Sunday, January 22, 2012

Froyo Hands in the Air (Android on the O2 Joggler)!

A few months back, I finally managed to dedicated some time to investigate running Android on my O2 joggler. I've had the device for some time now, but I had it running Ubuntu Netbook Remix (UNR) 9.10 after following instructions I found on the JogglerWiki site. However, while the Ubuntu installation was OK (and pretty cool!) it wasn't perfect:

  • The Joggler only has 512MB of RAM, which isn't a lot for a machine running a full desktop operating system, but I thought the Ubuntu NetBook Remix would be suited to the low-spec environment. Instead, I found the UNR application launcher (which is actually quite good for touch-capable displays) consumed a great deal of that memory. As there wasn't much memory available for other applications, I ended up creating a swap file, leading me onto the next point:
  • Running UNR off a USB thumb drive was very slow. I suspect this is due to the media's relatively slow write speed, especially for smaller amounts of data. This meant that any time the OS needed to page data to the swap file the whole system ground to a halt.
  • Despite the application launcher having large icons and seemingly being designed with touch-screens in mind, I found the interface difficult to navigate. This appeared to be because touching the display emulates a mouse pointer being moved around the screen, which unfortunately became very inaccurate and targeting smaller menu items was incredibly difficult.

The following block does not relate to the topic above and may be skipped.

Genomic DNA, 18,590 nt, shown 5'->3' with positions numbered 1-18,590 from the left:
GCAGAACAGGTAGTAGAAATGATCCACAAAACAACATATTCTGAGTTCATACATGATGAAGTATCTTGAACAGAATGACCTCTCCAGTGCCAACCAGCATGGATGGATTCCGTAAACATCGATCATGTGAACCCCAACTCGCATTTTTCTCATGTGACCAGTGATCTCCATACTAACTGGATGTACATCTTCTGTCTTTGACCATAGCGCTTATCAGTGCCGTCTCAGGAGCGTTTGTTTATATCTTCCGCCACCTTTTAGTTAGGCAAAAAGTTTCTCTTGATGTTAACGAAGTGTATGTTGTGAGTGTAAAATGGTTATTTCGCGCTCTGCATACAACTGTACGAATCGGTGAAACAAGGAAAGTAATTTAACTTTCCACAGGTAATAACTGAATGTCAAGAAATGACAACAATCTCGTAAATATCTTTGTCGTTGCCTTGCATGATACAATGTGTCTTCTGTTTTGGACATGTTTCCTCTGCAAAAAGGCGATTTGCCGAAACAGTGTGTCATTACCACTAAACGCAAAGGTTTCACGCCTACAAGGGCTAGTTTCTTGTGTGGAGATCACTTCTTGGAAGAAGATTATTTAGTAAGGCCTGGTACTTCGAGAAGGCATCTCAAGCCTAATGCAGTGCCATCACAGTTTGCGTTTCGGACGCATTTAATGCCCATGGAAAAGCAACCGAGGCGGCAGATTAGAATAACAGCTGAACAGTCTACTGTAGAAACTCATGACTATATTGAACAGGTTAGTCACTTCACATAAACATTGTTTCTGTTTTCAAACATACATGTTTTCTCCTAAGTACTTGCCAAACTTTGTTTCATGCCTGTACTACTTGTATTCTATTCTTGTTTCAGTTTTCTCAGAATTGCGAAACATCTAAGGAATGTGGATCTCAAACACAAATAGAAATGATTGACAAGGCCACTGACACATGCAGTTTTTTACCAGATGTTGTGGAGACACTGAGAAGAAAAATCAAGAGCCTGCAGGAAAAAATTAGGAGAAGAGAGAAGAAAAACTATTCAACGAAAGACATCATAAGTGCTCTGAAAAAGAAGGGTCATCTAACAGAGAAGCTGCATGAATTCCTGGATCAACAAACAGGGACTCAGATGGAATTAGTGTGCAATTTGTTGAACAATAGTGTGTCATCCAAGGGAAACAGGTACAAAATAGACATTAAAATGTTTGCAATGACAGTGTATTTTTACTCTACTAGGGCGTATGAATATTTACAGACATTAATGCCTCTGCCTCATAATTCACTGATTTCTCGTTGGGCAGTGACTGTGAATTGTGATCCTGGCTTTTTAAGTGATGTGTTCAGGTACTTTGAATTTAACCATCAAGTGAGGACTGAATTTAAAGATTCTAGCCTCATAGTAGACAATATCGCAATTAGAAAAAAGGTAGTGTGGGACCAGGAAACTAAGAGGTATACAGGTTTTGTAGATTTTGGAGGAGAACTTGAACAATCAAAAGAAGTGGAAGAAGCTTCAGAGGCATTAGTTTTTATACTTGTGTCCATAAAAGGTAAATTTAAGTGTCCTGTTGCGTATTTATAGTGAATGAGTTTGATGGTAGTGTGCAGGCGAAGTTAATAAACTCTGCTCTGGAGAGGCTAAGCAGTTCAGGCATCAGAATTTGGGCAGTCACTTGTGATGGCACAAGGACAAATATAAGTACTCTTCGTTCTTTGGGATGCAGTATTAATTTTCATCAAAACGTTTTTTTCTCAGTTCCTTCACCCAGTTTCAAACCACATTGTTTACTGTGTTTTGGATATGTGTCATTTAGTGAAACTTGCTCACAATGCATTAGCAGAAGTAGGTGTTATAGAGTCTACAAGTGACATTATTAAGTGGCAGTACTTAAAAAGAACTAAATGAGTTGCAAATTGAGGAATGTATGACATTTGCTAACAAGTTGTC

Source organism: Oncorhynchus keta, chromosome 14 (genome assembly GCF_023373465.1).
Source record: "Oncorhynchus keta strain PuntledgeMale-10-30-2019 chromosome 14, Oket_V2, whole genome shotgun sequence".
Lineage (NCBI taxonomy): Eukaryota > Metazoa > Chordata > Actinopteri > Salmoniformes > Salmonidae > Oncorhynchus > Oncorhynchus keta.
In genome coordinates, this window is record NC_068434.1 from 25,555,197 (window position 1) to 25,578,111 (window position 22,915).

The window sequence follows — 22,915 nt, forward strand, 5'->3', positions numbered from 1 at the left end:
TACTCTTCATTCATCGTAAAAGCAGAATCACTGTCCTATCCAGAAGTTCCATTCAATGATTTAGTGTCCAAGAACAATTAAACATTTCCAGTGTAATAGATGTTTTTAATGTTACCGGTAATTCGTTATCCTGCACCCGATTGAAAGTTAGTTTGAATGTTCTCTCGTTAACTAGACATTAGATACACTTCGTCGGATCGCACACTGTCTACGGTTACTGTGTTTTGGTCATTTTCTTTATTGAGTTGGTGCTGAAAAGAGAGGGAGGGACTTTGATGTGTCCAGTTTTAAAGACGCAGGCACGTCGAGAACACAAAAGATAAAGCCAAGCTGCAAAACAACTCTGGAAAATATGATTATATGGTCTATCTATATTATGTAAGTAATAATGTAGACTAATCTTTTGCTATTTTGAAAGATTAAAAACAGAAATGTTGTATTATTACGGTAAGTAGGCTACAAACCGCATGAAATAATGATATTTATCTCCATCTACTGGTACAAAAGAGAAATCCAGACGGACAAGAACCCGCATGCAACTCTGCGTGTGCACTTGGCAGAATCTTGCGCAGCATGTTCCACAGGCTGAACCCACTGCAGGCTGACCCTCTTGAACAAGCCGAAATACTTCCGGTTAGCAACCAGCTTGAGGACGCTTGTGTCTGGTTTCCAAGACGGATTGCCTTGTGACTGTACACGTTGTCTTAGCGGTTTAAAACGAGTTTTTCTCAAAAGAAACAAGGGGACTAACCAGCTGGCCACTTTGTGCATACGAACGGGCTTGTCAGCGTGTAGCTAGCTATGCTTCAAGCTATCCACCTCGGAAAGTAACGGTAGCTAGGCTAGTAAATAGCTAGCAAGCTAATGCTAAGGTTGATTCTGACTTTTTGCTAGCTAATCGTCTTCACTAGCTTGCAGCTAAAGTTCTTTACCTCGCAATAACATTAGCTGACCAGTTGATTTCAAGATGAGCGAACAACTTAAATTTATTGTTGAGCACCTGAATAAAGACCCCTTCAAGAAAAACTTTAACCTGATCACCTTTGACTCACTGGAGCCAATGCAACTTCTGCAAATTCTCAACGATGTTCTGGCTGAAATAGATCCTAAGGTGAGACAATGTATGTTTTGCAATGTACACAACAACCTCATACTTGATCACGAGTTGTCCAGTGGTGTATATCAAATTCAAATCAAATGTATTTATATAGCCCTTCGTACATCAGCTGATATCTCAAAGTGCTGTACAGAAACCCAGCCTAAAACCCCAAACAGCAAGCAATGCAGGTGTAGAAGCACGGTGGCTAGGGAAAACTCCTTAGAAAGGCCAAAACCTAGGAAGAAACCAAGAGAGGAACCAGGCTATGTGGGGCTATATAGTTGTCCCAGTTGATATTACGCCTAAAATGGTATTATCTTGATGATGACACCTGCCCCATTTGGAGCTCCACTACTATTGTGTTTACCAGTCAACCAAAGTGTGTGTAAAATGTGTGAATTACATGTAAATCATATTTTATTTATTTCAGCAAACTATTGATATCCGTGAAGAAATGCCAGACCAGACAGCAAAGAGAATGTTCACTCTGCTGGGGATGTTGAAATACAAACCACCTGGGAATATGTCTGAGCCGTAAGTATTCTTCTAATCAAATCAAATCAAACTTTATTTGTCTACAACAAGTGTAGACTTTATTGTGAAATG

• The on screen keyboard that I had available to me was pretty poor as well; it always seemed to take up the entire screen, which meant typing anything of a substantial length was tiresome.

So, even though I ended up with a very customisable OS that I could use for multiple purposes, I found myself longing for a truly touch-oriented system. This is what lead me to attempting an install of Android onto the Joggler. In researching the install process, I found several useful resources:

The only issue I had was getting Android to boot, which was caused by my insistence in manually creating my own partition scheme, instead of using the available image file. My reasoning for doing so was so I could properly use the entire capacity of the thumb drive. The mistake I made was opting to create a GPT partition scheme; the Joggler has an EFI BIOS, so this was a fair assumption to make that it would be supported and bootable. However, when I downloaded and examined the blank disk image, I noticed it uses an MSDOS partition scheme instead of GPT. Once I created an MSDOS partition scheme on my thumb drive, I had no problem booting at all!

In summary, the steps I took to boot Froyo were:

  1. Created a new MSDOS partition scheme on the thumb drive using fdisk. As there were only three partitions required, I opted to make them all "primary", as opposed to having an "extended" partition to contain the 2nd and 3rd:

    1. the first partiton I defined started at the beginning of the drive and 1024 MB in size. I changed the partition ID to "fat32".
    2. the 2nd partition was 1024 MB and of type "Linux"
    3. The final partition filled the remaining space and of type "fat32"